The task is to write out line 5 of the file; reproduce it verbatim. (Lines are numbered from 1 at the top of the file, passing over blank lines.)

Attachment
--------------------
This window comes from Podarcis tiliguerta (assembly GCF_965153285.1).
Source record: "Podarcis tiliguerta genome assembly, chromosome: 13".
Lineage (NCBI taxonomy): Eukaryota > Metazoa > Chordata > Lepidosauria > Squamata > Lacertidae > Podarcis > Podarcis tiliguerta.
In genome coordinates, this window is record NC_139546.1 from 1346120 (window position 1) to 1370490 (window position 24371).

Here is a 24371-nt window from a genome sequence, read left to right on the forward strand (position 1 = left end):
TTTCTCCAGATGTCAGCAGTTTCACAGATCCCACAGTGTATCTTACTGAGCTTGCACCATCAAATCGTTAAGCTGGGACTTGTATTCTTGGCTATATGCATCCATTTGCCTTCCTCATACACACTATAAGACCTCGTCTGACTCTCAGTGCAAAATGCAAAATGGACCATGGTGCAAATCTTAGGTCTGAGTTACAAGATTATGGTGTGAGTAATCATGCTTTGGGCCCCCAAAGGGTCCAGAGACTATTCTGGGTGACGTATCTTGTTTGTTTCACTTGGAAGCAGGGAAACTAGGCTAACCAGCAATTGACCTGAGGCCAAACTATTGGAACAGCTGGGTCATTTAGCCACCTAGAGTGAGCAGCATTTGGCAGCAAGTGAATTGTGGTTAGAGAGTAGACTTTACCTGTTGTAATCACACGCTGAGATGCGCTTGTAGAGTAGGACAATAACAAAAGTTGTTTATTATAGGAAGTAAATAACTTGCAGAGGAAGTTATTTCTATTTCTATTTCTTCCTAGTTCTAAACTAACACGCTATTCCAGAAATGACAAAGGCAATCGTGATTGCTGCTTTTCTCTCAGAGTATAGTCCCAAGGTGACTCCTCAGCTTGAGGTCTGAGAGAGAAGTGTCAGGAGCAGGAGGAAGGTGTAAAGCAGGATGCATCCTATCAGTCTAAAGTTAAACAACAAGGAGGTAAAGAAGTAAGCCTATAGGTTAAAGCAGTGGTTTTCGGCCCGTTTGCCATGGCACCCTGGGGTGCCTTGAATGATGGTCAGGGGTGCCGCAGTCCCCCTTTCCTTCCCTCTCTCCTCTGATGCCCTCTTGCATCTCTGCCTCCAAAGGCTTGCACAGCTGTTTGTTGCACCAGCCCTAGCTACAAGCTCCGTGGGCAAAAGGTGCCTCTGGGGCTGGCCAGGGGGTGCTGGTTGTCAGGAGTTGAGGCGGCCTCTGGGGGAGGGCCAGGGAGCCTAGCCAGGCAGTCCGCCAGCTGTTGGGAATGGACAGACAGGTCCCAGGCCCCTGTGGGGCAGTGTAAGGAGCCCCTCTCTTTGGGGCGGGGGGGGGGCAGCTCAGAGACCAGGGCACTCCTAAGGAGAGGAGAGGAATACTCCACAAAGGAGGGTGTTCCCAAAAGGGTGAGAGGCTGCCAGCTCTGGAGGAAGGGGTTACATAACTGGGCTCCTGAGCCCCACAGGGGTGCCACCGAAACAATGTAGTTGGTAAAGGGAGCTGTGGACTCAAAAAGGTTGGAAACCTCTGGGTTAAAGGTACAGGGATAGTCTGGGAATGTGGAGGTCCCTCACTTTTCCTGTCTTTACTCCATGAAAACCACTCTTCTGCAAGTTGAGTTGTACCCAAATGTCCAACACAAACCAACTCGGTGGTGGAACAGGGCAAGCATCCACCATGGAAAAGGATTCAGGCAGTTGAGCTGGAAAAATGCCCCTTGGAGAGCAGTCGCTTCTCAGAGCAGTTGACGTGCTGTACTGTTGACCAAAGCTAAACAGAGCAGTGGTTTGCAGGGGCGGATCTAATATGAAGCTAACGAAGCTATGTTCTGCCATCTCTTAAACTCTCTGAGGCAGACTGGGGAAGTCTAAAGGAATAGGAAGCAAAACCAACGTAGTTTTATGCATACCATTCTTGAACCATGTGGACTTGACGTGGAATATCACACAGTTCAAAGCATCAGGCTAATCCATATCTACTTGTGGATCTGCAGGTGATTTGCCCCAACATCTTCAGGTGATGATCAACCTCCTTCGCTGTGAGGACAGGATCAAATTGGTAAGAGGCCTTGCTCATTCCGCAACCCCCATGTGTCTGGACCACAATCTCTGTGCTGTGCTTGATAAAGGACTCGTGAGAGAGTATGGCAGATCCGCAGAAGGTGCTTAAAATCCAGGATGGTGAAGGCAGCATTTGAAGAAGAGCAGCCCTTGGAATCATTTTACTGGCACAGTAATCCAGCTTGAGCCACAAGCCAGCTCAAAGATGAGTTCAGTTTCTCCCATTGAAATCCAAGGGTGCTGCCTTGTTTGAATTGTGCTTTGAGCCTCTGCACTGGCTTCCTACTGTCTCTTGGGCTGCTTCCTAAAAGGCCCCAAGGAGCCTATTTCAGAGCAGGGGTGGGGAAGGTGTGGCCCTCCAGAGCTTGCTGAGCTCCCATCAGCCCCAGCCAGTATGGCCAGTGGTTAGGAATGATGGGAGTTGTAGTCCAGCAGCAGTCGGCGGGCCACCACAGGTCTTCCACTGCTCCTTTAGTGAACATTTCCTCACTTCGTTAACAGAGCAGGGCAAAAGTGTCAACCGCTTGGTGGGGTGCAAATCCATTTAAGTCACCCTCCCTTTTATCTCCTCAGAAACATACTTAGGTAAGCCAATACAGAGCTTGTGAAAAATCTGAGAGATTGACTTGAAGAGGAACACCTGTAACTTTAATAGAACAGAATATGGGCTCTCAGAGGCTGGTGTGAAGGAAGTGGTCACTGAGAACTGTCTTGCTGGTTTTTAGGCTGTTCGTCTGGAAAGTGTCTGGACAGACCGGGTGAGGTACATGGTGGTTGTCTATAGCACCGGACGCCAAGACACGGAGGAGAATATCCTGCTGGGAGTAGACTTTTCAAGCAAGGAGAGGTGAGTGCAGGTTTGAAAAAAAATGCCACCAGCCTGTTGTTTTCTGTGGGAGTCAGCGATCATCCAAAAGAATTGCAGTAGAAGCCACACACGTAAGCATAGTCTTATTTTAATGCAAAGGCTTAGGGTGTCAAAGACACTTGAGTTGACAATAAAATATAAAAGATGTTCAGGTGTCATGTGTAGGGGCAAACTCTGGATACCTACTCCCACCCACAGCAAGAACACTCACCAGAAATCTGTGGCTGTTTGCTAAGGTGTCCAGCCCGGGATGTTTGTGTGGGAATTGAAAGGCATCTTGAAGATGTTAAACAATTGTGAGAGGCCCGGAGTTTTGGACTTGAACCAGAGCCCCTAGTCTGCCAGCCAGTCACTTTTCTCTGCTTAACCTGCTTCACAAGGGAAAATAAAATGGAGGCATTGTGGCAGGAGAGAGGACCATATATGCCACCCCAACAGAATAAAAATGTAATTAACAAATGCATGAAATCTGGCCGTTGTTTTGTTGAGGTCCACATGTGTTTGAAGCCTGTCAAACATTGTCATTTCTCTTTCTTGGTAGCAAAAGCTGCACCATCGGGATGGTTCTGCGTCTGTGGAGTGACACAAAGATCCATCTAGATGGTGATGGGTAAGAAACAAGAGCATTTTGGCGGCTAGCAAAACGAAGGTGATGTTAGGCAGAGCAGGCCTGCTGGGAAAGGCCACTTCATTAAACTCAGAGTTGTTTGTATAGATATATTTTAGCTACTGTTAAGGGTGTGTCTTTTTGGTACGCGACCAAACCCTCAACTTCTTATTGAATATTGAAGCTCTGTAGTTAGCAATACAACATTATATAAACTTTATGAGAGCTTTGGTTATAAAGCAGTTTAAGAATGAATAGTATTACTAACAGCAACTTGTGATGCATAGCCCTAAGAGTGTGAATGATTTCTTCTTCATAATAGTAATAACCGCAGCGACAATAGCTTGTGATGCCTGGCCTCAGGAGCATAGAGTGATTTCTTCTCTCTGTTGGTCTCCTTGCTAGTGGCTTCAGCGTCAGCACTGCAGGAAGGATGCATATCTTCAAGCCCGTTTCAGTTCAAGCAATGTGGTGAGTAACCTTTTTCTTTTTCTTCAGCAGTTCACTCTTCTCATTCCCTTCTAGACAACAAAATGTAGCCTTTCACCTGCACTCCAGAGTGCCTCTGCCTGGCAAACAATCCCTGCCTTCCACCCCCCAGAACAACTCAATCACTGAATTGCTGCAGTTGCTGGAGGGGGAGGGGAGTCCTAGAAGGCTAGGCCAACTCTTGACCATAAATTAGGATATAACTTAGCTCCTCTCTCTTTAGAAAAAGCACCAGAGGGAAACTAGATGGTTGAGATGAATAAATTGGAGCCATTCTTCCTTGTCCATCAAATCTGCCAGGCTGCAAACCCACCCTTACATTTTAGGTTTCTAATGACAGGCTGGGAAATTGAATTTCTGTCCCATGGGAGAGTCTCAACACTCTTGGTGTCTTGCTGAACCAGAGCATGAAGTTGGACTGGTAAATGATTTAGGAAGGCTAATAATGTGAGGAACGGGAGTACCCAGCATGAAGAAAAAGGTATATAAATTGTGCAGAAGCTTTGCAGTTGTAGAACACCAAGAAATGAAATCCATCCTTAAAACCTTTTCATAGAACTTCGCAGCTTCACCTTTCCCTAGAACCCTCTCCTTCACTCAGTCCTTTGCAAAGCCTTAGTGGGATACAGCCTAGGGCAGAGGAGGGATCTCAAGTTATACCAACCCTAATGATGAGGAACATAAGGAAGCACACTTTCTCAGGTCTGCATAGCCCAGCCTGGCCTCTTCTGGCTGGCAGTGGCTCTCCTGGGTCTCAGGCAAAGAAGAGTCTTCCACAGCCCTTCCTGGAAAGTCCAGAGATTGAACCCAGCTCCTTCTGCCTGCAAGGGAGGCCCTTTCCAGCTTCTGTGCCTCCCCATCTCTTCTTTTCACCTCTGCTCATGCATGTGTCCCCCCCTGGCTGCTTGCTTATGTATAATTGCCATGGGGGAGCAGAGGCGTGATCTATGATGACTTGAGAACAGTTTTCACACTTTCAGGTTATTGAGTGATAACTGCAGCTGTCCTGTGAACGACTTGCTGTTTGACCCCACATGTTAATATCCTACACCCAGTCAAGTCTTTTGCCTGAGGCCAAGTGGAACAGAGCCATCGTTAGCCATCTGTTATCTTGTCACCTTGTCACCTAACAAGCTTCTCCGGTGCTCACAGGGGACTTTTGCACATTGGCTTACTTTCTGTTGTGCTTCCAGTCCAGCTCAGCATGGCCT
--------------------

Here is a 24371-nt window from a genome sequence, read left to right on the forward strand (position 1 = left end):